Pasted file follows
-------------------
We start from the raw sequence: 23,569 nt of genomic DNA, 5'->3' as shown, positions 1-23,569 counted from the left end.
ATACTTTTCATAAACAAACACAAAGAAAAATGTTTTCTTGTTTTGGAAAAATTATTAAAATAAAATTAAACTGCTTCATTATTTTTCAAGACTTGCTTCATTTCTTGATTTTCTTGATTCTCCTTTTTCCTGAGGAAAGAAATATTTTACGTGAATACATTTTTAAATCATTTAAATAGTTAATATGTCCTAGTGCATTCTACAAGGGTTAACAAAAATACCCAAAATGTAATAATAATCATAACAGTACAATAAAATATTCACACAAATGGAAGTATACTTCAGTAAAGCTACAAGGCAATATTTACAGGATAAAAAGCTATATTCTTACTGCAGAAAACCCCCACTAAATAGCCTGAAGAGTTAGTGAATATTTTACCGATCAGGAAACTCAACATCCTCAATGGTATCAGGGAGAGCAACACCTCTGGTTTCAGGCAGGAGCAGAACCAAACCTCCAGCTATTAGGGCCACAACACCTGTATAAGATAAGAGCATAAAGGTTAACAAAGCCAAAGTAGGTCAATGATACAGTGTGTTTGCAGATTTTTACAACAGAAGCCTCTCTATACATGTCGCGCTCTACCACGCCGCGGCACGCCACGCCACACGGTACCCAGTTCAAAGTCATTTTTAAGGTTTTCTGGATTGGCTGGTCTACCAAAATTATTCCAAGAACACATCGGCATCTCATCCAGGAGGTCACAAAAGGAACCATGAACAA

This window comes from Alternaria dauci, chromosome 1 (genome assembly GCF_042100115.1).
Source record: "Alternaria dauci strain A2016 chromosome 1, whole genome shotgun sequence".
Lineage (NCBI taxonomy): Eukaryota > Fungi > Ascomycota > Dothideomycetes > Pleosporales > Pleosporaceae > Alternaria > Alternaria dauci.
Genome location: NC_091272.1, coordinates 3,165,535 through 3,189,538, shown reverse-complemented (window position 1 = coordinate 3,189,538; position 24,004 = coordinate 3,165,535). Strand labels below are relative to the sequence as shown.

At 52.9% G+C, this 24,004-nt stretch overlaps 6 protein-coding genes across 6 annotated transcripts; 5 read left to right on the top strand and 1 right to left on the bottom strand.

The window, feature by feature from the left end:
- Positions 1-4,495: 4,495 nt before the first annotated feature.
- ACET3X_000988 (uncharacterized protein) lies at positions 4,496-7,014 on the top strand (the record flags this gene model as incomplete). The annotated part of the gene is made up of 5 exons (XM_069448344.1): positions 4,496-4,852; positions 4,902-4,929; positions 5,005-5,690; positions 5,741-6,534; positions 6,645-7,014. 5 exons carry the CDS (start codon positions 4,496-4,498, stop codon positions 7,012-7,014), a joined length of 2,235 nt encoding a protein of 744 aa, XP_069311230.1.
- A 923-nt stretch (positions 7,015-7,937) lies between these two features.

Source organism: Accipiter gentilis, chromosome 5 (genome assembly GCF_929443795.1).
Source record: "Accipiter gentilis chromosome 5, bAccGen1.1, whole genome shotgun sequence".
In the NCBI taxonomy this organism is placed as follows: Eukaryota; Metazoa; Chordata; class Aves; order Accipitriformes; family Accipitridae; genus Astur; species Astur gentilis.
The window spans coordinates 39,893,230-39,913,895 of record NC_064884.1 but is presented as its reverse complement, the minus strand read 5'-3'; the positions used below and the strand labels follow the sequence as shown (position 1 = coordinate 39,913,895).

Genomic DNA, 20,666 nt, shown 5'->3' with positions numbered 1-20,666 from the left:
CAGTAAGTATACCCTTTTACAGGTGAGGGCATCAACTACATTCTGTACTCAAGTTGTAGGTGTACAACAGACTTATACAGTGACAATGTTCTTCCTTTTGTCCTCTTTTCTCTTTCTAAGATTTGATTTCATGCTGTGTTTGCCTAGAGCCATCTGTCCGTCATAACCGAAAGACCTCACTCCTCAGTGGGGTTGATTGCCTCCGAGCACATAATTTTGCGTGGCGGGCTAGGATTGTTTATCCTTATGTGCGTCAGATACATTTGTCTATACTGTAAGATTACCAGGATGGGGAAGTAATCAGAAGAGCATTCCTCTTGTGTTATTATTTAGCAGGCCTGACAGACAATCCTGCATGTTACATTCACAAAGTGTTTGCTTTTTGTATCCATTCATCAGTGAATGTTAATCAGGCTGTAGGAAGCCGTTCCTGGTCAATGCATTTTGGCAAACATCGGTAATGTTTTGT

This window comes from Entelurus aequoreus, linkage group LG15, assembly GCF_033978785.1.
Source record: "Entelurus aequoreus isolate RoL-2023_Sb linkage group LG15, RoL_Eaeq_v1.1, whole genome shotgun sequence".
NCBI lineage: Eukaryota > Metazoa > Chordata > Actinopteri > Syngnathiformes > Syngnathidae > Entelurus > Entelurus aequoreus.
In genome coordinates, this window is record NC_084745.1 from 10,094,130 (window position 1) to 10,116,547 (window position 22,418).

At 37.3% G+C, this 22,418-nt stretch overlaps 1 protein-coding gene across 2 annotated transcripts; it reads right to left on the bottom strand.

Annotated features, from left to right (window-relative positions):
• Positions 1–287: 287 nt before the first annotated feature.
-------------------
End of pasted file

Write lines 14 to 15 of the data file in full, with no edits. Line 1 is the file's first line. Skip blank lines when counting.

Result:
In the NCBI taxonomy this organism is placed as follows: Eukaryota; Metazoa; Chordata; class Aves; order Accipitriformes; family Accipitridae; genus Astur; species Astur gentilis.
The window spans coordinates 39,893,230-39,913,895 of record NC_064884.1 but is presented as its reverse complement, the minus strand read 5'-3'; the positions used below and the strand labels follow the sequence as shown (position 1 = coordinate 39,913,895).